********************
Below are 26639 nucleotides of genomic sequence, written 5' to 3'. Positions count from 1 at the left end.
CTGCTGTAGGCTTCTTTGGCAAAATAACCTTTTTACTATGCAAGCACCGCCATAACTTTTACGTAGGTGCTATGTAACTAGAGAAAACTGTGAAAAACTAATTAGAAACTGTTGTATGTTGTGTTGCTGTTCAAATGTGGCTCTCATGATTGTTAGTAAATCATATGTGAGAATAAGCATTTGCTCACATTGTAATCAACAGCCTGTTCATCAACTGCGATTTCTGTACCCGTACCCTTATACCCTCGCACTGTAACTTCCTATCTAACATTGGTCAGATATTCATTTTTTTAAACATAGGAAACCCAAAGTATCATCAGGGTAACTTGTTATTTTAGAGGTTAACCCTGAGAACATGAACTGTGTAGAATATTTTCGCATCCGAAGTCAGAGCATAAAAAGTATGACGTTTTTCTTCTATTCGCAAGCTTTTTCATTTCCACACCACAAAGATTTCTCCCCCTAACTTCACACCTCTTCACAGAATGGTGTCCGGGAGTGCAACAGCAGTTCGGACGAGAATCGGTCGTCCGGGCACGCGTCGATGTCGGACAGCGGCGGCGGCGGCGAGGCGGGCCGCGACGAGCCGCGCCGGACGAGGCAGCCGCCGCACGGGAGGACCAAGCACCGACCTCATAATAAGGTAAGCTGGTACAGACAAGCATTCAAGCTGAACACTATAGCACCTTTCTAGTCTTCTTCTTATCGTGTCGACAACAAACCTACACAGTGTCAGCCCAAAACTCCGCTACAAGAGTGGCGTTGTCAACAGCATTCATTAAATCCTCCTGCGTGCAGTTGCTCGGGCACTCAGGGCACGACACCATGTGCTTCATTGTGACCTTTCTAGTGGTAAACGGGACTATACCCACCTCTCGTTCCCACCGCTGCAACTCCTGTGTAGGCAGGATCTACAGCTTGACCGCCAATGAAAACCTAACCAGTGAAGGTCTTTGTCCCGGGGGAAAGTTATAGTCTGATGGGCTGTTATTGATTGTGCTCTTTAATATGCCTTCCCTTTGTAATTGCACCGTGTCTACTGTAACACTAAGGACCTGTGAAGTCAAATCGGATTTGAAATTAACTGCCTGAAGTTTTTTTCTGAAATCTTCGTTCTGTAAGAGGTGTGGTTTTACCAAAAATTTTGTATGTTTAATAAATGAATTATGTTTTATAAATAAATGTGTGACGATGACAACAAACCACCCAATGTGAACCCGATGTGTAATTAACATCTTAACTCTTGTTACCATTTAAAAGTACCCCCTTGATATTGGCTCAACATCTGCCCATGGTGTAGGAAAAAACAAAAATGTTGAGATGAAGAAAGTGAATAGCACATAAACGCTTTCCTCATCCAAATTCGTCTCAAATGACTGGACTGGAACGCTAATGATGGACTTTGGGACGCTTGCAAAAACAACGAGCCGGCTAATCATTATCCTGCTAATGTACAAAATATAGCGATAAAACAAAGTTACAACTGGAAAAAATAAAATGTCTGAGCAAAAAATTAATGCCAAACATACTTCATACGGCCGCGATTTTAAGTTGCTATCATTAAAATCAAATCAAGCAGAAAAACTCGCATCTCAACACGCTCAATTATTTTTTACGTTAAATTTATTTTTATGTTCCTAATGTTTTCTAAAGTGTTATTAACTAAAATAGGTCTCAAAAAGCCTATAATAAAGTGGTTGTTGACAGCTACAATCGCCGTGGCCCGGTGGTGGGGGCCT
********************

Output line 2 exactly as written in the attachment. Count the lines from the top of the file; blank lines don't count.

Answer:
CTGCTGTAGGCTTCTTTGGCAAAATAACCTTTTTACTATGCAAGCACCGCCATAACTTTTACGTAGGTGCTATGTAACTAGAGAAAACTGTGAAAAACTAATTAGAAACTGTTGTATGTTGTGTTGCTGTTCAAATGTGGCTCTCATGATTGTTAGTAAATCATATGTGAGAATAAGCATTTGCTCACATTGTAATCAACAGCCTGTTCATCAACTGCGATTTCTGTACCCGTACCCTTATACCCTCGCACTGTAACTTCCTATCTAACATTGGTCAGATATTCATTTTTTTAAACATAGGAAACCCAAAGTATCATCAGGGTAACTTGTTATTTTAGAGGTTAACCCTGAGAACATGAACTGTGTAGAATATTTTCGCATCCGAAGTCAGAGCATAAAAAGTATGACGTTTTTCTTCTATTCGCAAGCTTTTTCATTTCCACACCACAAAGATTTCTCCCCCTAACTTCACACCTCTTCACAGAATGGTGTCCGGGAGTGCAACAGCAGTTCGGACGAGAATCGGTCGTCCGGGCACGCGTCGATGTCGGACAGCGGCGGCGGCGGCGAGGCGGGCCGCGACGAGCCGCGCCGGACGAGGCAGCCGCCGCACGGGAGGACCAAGCACCGACCTCATAATAAGGTAAGCTGGTACAGACAAGCATTCAAGCTGAACACTATAGCACCTTTCTAGTCTTCTTCTTATCGTGTCGACAACAAACCTACACAGTGTCAGCCCAAAACTCCGCTACAAGAGTGGCGTTGTCAACAGCATTCATTAAATCCTCCTGCGTGCAGTTGCTCGGGCACTCAGGGCACGACACCATGTGCTTCATTGTGACCTTTCTAGTGGTAAACGGGACTATACCCACCTCTCGTTCCCACCGCTGCAACTCCTGTGTAGGCAGGATCTACAGCTTGACCGCCAATGAAAACCTAACCAGTGAAGGTCTTTGTCCCGGGGGAAAGTTATAGTCTGATGGGCTGTTATTGATTGTGCTCTTTAATATGCCTTCCCTTTGTAATTGCACCGTGTCTACTGTAACACTAAGGACCTGTGAAGTCAAATCGGATTTGAAATTAACTGCCTGAAGTTTTTTTCTGAAATCTTCGTTCTGTAAGAGGTGTGGTTTTACCAAAAATTTTGTATGTTTAATAAATGAATTATGTTTTATAAATAAATGTGTGACGATGACAACAAACCACCCAATGTGAACCCGATGTGTAATTAACATCTTAACTCTTGTTACCATTTAAAAGTACCCCCTTGATATTGGCTCAACATCTGCCCATGGTGTAGGAAAAAACAAAAATGTTGAGATGAAGAAAGTGAATAGCACATAAACGCTTTCCTCATCCAAATTCGTCTCAAATGACTGGACTGGAACGCTAATGATGGACTTTGGGACGCTTGCAAAAACAACGAGCCGGCTAATCATTATCCTGCTAATGTACAAAATATAGCGATAAAACAAAGTTACAACTGGAAAAAATAAAATGTCTGAGCAAAAAATTAATGCCAAACATACTTCATACGGCCGCGATTTTAAGTTGCTATCATTAAAATCAAATCAAGCAGAAAAACTCGCATCTCAACACGCTCAATTATTTTTTACGTTAAATTTATTTTTATGTTCCTAATGTTTTCTAAAGTGTTATTAACTAAAATAGGTCTCAAAAAGCCTATAATAAAGTGGTTGTTGACAGCTACAATCGCCGTGGCCCGGTGGTGGGGGCCT